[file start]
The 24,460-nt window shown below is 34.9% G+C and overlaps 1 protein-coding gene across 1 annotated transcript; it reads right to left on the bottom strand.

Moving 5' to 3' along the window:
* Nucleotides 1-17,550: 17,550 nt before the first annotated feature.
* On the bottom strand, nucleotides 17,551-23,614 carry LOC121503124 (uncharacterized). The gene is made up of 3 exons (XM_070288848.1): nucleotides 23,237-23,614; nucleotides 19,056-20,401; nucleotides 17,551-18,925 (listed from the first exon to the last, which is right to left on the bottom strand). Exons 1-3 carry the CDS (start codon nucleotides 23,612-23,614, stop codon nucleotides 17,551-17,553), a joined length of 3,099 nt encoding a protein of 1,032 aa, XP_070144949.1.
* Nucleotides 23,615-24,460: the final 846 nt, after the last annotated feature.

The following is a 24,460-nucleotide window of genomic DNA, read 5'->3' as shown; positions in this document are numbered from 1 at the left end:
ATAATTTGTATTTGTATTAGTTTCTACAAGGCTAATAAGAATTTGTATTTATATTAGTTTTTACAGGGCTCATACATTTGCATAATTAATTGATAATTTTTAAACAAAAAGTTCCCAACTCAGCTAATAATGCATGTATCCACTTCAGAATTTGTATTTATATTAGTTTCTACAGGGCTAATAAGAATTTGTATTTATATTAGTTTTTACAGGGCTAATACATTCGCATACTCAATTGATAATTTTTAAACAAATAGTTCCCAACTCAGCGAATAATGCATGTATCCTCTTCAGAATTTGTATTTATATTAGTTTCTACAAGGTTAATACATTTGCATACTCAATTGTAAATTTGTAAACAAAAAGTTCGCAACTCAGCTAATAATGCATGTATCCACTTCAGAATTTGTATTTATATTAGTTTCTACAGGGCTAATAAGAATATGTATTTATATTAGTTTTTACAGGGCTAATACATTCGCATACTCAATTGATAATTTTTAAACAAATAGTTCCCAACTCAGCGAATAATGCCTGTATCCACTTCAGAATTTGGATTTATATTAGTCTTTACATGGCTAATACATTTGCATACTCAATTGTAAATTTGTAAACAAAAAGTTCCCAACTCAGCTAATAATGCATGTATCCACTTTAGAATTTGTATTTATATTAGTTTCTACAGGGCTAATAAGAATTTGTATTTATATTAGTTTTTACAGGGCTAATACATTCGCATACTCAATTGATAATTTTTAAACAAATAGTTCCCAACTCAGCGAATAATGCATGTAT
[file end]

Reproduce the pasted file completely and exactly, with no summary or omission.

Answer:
The 24,460-nt window shown below is 34.9% G+C and overlaps 1 protein-coding gene across 1 annotated transcript; it reads right to left on the bottom strand.

Moving 5' to 3' along the window:
* Nucleotides 1-17,550: 17,550 nt before the first annotated feature.
* On the bottom strand, nucleotides 17,551-23,614 carry LOC121503124 (uncharacterized). The gene is made up of 3 exons (XM_070288848.1): nucleotides 23,237-23,614; nucleotides 19,056-20,401; nucleotides 17,551-18,925 (listed from the first exon to the last, which is right to left on the bottom strand). Exons 1-3 carry the CDS (start codon nucleotides 23,612-23,614, stop codon nucleotides 17,551-17,553), a joined length of 3,099 nt encoding a protein of 1,032 aa, XP_070144949.1.
* Nucleotides 23,615-24,460: the final 846 nt, after the last annotated feature.

The following is a 24,460-nucleotide window of genomic DNA, read 5'->3' as shown; positions in this document are numbered from 1 at the left end:
ATAATTTGTATTTGTATTAGTTTCTACAAGGCTAATAAGAATTTGTATTTATATTAGTTTTTACAGGGCTCATACATTTGCATAATTAATTGATAATTTTTAAACAAAAAGTTCCCAACTCAGCTAATAATGCATGTATCCACTTCAGAATTTGTATTTATATTAGTTTCTACAGGGCTAATAAGAATTTGTATTTATATTAGTTTTTACAGGGCTAATACATTCGCATACTCAATTGATAATTTTTAAACAAATAGTTCCCAACTCAGCGAATAATGCATGTATCCTCTTCAGAATTTGTATTTATATTAGTTTCTACAAGGTTAATACATTTGCATACTCAATTGTAAATTTGTAAACAAAAAGTTCGCAACTCAGCTAATAATGCATGTATCCACTTCAGAATTTGTATTTATATTAGTTTCTACAGGGCTAATAAGAATATGTATTTATATTAGTTTTTACAGGGCTAATACATTCGCATACTCAATTGATAATTTTTAAACAAATAGTTCCCAACTCAGCGAATAATGCCTGTATCCACTTCAGAATTTGGATTTATATTAGTCTTTACATGGCTAATACATTTGCATACTCAATTGTAAATTTGTAAACAAAAAGTTCCCAACTCAGCTAATAATGCATGTATCCACTTTAGAATTTGTATTTATATTAGTTTCTACAGGGCTAATAAGAATTTGTATTTATATTAGTTTTTACAGGGCTAATACATTCGCATACTCAATTGATAATTTTTAAACAAATAGTTCCCAACTCAGCGAATAATGCATGTAT